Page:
The First Fire, A Cherokee Story takes place in a time when animals could do many of the things that people do. The Creator gave the animals the world to live on, but they were without a source for heat at night. Great Thunder and his sons saw the plight of the animals so he sent lightning down to strike a tree. The tree burst into flames but the tree was on an island. Many animals tried to bring the fire over the water to the shore, but they were all unsuccessful. Then one small creature, Water Spider, volunteered. Curious, the animals said to her “We know you could get there safely, but how would you bring the fire back without getting burned?”
Water Spider was successful and to this day the water spider is revered in Cherokee culture.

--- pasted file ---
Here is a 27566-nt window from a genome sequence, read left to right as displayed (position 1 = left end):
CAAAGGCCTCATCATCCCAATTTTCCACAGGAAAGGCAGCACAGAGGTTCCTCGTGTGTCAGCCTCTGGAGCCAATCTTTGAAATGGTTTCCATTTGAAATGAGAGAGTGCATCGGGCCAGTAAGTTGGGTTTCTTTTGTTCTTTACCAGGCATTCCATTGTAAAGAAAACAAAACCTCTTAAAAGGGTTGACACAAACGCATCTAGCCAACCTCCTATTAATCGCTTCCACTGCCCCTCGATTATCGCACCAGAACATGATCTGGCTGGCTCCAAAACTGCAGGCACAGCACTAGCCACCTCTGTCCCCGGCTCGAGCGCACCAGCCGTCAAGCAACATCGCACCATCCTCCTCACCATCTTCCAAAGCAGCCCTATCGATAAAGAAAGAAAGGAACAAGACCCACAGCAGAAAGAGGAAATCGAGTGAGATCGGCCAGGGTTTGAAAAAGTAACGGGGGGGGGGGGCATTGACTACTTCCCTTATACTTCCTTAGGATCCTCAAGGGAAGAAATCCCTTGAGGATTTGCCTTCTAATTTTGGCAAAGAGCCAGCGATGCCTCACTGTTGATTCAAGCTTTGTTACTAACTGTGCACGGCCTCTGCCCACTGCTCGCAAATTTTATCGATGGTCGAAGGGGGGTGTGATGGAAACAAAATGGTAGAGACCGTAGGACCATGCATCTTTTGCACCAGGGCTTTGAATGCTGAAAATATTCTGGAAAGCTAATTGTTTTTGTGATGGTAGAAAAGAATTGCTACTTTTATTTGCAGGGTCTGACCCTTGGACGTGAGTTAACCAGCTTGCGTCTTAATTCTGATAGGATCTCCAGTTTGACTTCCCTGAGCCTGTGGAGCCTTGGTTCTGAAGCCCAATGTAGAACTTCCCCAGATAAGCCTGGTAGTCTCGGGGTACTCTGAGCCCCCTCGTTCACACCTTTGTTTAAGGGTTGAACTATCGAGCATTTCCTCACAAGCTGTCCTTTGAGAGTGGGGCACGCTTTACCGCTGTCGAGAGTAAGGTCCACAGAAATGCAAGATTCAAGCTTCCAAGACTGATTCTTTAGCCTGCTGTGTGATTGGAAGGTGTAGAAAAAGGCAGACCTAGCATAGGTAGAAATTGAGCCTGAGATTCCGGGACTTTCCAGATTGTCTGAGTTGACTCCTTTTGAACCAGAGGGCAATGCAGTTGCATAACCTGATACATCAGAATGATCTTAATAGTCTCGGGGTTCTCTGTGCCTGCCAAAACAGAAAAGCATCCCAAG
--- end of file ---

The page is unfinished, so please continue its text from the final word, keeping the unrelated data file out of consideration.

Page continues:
Brad Wagnon is a lifelong resident of the Gideon Community and an enrolled citizen of the Cherokee Nation. He is a graduate of Tahlequah High School and Northeastern State University with a Bachelor’s Degree in Criminal Justice and Native American Studies. Brad taught Cherokee History, Culture and Language at Tahlequah High School for 10 years and has worked for Cherokee Nation Community and Cultural Outreach since June 2015. Brad’s position as Community Outreach Coordinator put him in contact with Cherokee citizens all over the United States. Brad is a retired Lieutenant on the Gideon Fire Department, where he began as a firefighter in 2005. He is the author of three children’s books, “How the World Was Made: A Cherokee Story,” “The Land of the Great Turtles” (Rowe Publishing, 2018) and “The First Fire: A Cherokee Story” (7th Generation, 2020. These books are based on traditional Cherokee stories. He and his wife Tanya live on his family’s land in Gideon. His favorite thing to do is spend time with his family which includes his son and daughter in law, Rocky and Pamela, his mother, Judy, twin brother, Brian, sister in law, Ashley and their children, Isaac, Anna, and Levi.